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July 2015 Market Update

Things are suddenly looking a lot more interesting, and not necessarily in a good way. The long-simmering showdown between Greece and the Eurozone came to a head last week as negotiations between the two parties broke down and tensions rose to a breaking point. The Greek government essentially shut down the national banking system, freezing assets and only allowing small cash withdrawals. These measures were intended to prevent what had been shaping up as a Depression-style run on the banks as desperate Greeks tried to withdraw their euros before they got converted back into nearly worthless drachmas, a possibility that suddenly looked more likely than it had just a week or two ago.

Meanwhile, the markets, which do not like uncertainty, reacted strongly to all the turmoil with big sell-offs in equities markets on Wall Street and around the globe. The Dow Jones fell almost 350 points on Monday, June 29 as it became apparent that the two sides were headed for divorce and that a sovereign debt default seemed unavoidable.

And that was just Monday! The week continued in similar fashion. Greece did indeed fail to pay a $1.6 billion euro ($1.8 billion dollar) installment to the International Monetary Fund (IMF) that was due on Tuesday; it also announced that a national referendum would be held to determine if the Greeks would accept Europe’s distasteful offer to remain in the Eurozone. The referendum itself was seen as a ploy on the part of the Greek government to push off responsibility for negotiations on the voters and away from the government. It also complicated negotiations, particularly given that the referendum was scheduled for Sunday, July 5, several days after the IMF payment was due, and missed.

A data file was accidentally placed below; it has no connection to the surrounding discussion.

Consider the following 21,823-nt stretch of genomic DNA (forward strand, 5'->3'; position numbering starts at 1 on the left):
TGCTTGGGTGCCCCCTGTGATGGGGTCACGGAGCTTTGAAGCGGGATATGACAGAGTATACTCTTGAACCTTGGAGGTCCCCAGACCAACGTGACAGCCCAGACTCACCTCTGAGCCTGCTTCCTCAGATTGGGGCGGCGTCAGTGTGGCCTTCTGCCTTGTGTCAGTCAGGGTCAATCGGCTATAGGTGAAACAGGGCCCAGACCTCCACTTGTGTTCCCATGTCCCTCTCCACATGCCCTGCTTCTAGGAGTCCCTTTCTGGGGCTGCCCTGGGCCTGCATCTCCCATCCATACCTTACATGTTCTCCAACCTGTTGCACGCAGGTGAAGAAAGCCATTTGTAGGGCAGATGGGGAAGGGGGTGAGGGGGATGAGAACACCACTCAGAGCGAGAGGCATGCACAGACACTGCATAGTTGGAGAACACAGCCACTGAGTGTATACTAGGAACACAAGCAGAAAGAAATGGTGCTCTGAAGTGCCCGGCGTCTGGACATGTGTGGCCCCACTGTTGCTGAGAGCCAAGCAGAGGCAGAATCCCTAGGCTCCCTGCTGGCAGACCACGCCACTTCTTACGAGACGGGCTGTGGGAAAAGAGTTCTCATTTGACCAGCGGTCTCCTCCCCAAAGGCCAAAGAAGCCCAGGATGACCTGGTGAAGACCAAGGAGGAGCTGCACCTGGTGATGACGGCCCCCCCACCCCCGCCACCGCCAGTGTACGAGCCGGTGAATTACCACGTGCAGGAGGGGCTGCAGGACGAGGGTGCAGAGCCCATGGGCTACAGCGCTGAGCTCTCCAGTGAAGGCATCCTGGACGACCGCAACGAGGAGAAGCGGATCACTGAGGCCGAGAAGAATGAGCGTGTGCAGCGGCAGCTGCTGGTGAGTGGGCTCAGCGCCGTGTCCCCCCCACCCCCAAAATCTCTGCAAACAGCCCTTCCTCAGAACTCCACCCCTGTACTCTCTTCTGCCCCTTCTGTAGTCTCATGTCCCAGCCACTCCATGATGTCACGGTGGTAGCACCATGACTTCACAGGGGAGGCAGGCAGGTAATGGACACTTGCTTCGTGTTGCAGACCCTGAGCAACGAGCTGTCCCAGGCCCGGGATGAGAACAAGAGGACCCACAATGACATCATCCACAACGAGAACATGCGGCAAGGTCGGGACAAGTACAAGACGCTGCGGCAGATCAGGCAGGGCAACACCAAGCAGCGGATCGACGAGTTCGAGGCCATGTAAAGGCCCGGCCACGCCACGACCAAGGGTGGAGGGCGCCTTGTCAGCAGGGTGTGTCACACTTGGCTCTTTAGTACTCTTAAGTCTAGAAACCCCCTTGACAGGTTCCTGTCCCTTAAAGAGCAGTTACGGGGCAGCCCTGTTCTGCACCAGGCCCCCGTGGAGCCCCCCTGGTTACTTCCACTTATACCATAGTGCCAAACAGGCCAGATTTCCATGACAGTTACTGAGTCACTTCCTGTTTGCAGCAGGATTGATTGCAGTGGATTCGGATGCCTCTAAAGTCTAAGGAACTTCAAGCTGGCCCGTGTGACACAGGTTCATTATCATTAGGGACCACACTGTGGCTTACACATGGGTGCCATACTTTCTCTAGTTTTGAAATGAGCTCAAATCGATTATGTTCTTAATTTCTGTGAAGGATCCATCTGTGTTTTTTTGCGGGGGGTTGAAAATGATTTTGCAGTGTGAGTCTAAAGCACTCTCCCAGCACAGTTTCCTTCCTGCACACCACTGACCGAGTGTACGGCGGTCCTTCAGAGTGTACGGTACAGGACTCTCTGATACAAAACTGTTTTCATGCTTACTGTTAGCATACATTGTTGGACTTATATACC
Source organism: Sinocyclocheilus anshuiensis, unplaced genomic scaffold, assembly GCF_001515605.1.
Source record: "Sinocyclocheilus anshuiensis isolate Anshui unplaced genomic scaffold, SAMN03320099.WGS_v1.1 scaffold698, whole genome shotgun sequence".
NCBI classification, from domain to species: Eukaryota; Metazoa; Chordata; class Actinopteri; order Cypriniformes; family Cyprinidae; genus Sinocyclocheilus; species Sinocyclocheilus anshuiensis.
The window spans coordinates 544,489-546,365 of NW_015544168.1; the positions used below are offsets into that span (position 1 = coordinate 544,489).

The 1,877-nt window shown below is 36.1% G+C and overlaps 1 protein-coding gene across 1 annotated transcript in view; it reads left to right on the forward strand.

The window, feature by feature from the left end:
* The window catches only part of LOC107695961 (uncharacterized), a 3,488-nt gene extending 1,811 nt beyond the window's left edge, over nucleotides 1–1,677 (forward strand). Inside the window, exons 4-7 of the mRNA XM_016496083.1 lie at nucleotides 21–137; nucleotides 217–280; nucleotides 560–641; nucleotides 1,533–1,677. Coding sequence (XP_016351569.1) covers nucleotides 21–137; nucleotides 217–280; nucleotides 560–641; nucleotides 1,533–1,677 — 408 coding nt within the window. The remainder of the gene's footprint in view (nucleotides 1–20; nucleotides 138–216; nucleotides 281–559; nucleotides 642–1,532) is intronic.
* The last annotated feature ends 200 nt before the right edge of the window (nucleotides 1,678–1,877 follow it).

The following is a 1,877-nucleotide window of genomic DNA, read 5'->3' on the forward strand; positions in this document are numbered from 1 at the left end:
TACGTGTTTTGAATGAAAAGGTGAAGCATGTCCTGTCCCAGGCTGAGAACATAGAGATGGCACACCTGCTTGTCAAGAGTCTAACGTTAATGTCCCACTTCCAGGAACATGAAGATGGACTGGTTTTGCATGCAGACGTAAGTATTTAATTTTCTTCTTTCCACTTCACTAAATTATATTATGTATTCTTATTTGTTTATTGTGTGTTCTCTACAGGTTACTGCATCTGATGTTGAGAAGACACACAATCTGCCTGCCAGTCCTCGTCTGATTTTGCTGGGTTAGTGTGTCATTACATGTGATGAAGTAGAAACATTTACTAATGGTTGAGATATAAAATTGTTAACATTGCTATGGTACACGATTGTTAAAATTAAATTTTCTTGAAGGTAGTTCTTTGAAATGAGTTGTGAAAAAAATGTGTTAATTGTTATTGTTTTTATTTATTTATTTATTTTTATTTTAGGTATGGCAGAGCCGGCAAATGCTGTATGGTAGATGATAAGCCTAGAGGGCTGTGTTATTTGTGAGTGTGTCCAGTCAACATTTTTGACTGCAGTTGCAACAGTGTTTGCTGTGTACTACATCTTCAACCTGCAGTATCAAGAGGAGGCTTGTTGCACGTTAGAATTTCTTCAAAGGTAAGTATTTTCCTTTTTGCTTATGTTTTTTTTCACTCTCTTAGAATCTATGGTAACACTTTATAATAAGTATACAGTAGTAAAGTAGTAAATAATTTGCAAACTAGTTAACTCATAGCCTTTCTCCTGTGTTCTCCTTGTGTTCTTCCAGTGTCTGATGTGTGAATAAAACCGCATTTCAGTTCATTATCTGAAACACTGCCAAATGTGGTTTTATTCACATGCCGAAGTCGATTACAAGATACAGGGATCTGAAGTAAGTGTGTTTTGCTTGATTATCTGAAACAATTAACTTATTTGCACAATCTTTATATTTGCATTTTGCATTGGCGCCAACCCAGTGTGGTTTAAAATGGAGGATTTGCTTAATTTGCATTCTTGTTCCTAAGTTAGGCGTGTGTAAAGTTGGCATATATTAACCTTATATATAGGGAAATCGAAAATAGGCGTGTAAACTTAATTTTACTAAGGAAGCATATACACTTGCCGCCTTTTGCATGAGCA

Despite the drama and increasing hostility between the two sides, it is still not inevitable that Greece will exit the Eurozone. A “yes” vote in Sunday’s referendum would give the government cover to accept a compromise that they have strongly resisted until now. But a “no” vote would be widely seen as Greece’s acquiescence to a complete economic dissolution with Europe. Polls indicate that public opinion is divided. As much as many Greeks feel mistreated and misunderstood by their European partners, many do not want to leave the economic union. In any event, it is certainly true that all eyes will be on Greece this Sunday. The results will be momentous, whatever the outcome.

Greece was not the only interesting bit of news this week. Another jobs report was released, and once again, the US economy is showing continued growth. The economy added 223,000 new jobs in June, close to analysts’ expectations. The unemployment rate also fell from 5.5% to 5.3%. This news, which most people would view as positive, was viewed less favorably by the markets. Investors took the jobs report as another sign that a rate increase is coming. The Dow Jones closed at 17,730 on Thursday, July 2, ending the week a day early for the 4th of July holiday almost 500 points lower than it had been not much more than a week before.

The Greek situation will bear watching closely in the days ahead, but the consequences of a Grexit is still probably not a serious today as it would have been two or three years ago. And rate increases will only come if the economy is strong enough to tolerate them – like a dose of castor oil, something we will all find distasteful, but know is going to make us stronger in the long run!


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